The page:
• Fri: rest;
  • Sat: warm-up, 2-mile race.
  • (total miles for the week = 30)
In the following three weeks I ran fewer miles but had 10 races (mostly club races) where I led all the way. If I could run 13min 12sec for three miles on 28 miles a week, while working full-time, then this kind of training is going to be perfectly adequate for an athlete trying to break 30 minutes for 10k – and more than adequate for someone trying to break 40 minutes! You may argue that natural ability has a lot to do with these performances, but all anyone can do is fulfil their genetic potential. In my case, even though I doubled my mileage in later years, I merely equalled that time, never improved on it.

In 2004, a study was published which showed that a three-days-per-week training programme produced significant gain in aerobic power (3). The runners were put onto a training regime that consisted of just three carefully structured running workouts per week, and as a result showed a marked (4.8%) improvement in their VO2max. In a follow-up trial, 25 runners were put on to a three-days-per-week marathon training schedule. After 16 weeks, 21 of the runners started the race; all finished, 15 with personal bests, and four of the remaining six ran faster than in their previous marathon.

A trial like this is not, strictly speaking, scientific evidence, because the numbers were small and there was no control group. Several of them were first-timers, and we have no information about whether the participants were aiming for sub-three hours, sub-four hours or sub-five hours. Almost any group of runners will show improvement if they are part of a closely monitored programme, particularly those at the slower end. The fact that they showed an average of 8% reduction in body fat suggests that they were not very fit to start with. What was significant, though, was that the low mileage did not prevent them from running a full marathon. Based on their own ability, they were given schedules with one endurance session, one tempo session and one speed session per week. They were also encouraged to do two days a week of cross training, such as cycling or strength training.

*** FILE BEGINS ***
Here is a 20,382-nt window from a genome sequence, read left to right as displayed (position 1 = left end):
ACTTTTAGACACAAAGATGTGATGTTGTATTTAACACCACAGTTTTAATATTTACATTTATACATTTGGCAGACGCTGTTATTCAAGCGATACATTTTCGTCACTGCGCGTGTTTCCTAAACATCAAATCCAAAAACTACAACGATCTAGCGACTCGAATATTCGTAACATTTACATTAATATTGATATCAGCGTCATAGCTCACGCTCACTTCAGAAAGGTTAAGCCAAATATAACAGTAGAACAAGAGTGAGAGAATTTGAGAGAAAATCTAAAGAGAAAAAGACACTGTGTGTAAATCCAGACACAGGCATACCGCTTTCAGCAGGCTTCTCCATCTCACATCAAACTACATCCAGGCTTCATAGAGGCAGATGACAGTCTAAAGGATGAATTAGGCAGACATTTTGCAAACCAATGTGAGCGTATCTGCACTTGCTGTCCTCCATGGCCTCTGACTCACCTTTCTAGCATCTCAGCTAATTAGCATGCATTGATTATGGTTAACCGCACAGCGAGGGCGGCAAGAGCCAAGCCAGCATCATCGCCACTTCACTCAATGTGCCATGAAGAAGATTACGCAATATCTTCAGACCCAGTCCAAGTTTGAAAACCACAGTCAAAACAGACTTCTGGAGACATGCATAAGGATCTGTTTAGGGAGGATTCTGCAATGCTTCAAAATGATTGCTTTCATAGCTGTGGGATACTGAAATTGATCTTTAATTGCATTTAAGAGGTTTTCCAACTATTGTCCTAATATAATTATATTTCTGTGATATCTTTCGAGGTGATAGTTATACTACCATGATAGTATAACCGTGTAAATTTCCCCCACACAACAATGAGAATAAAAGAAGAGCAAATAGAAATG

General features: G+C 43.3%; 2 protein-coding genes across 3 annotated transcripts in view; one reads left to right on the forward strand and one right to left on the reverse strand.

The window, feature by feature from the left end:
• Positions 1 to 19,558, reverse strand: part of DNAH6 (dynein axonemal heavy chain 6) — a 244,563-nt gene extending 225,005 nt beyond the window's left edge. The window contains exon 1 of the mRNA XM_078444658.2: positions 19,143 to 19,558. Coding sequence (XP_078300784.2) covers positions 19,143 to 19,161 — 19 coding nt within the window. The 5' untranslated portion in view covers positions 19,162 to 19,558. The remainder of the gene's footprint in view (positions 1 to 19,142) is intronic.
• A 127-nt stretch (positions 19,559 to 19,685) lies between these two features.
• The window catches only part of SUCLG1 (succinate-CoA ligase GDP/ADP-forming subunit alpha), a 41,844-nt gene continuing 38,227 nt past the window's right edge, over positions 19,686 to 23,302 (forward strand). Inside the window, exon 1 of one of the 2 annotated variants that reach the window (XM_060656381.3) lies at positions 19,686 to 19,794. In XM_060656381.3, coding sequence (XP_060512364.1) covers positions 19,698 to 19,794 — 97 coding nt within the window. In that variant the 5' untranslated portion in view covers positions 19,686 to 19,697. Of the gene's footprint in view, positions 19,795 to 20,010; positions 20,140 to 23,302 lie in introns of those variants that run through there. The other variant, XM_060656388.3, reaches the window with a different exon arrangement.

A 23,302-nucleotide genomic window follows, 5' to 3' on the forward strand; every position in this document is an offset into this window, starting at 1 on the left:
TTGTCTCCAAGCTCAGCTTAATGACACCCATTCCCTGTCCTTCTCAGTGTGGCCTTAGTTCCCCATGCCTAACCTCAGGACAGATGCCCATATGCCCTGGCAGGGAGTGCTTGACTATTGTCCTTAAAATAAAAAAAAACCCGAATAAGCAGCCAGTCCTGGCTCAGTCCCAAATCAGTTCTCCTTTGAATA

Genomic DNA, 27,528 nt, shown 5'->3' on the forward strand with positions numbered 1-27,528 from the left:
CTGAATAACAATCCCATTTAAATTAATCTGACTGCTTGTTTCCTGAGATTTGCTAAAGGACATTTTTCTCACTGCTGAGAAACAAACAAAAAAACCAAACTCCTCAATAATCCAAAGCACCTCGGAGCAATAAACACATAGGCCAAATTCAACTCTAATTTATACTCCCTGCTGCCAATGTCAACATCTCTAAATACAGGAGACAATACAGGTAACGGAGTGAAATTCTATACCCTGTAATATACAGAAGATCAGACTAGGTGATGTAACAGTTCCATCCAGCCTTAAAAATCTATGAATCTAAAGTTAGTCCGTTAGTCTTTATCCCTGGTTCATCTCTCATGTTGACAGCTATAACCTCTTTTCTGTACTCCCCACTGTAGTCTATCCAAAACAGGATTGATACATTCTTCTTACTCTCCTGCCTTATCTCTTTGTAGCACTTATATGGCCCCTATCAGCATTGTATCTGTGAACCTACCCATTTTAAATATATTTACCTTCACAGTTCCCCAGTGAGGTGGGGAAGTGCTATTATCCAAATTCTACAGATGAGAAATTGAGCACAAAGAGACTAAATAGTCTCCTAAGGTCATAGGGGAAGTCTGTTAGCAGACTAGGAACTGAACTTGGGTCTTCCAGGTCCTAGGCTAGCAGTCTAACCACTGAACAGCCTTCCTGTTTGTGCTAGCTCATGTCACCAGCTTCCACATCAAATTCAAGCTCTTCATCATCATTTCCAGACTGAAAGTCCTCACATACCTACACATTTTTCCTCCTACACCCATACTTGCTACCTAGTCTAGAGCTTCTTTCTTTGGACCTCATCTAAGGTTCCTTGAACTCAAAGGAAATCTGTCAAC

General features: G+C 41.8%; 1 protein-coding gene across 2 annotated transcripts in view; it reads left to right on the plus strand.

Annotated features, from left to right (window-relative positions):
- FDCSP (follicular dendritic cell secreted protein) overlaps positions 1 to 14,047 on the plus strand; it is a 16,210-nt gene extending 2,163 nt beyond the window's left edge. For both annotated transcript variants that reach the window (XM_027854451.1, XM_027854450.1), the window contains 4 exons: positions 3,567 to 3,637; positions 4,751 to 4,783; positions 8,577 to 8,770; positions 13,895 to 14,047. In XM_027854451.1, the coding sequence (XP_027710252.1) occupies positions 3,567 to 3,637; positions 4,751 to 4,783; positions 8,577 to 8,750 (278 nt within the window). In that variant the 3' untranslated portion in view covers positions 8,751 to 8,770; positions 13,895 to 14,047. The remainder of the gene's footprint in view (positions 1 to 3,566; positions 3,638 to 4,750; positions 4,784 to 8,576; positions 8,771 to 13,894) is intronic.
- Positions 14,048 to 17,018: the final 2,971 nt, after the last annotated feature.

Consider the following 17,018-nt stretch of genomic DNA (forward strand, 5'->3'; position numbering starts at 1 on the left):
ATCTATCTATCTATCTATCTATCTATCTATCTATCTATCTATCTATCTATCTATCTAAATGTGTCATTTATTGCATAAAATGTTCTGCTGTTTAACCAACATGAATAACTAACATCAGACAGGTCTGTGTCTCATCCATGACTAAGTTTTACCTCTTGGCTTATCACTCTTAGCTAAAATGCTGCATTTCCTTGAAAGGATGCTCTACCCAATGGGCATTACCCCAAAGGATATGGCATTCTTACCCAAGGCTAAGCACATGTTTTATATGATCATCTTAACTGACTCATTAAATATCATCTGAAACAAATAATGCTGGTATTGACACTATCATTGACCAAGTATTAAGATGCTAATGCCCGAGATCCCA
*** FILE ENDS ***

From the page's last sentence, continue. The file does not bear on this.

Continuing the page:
The point about training is that it is specific to the event. If you want to run a 31-minute 10k (ie at five-minute mile pace) then you have got to become really efficient at running at that pace. You can work on your oxygen uptake and lactate tolerance by running at a faster pace, and you can work on your endurance, heat tolerance and mental strength by running longer distances, but speed endurance is what counts.

If there is a single session that I would nominate as the key to success at 5k and10k, it is ‘long rep’ training – sessions like 3 reps of 1 mile or 5 reps of 1,200m for the 5k runner, and 5-6 reps of 1 mile or 4-5 reps of 2,000m for the 10k runner.

10k programme

When you are preparing a training schedule, the objectives should always go at the top of the page. For a 10k runner these should be:

  • Increase aerobic fitness;
  • Increase speed endurance;
  • Maintain or increase endurance;
  • Avoid injury.

A time-efficient programme would look like this:

Week 1 (no race)

  • Tues: 10 mins warm-up, 10 x 45 secs uphill fast,
  • 10 mins warm-down;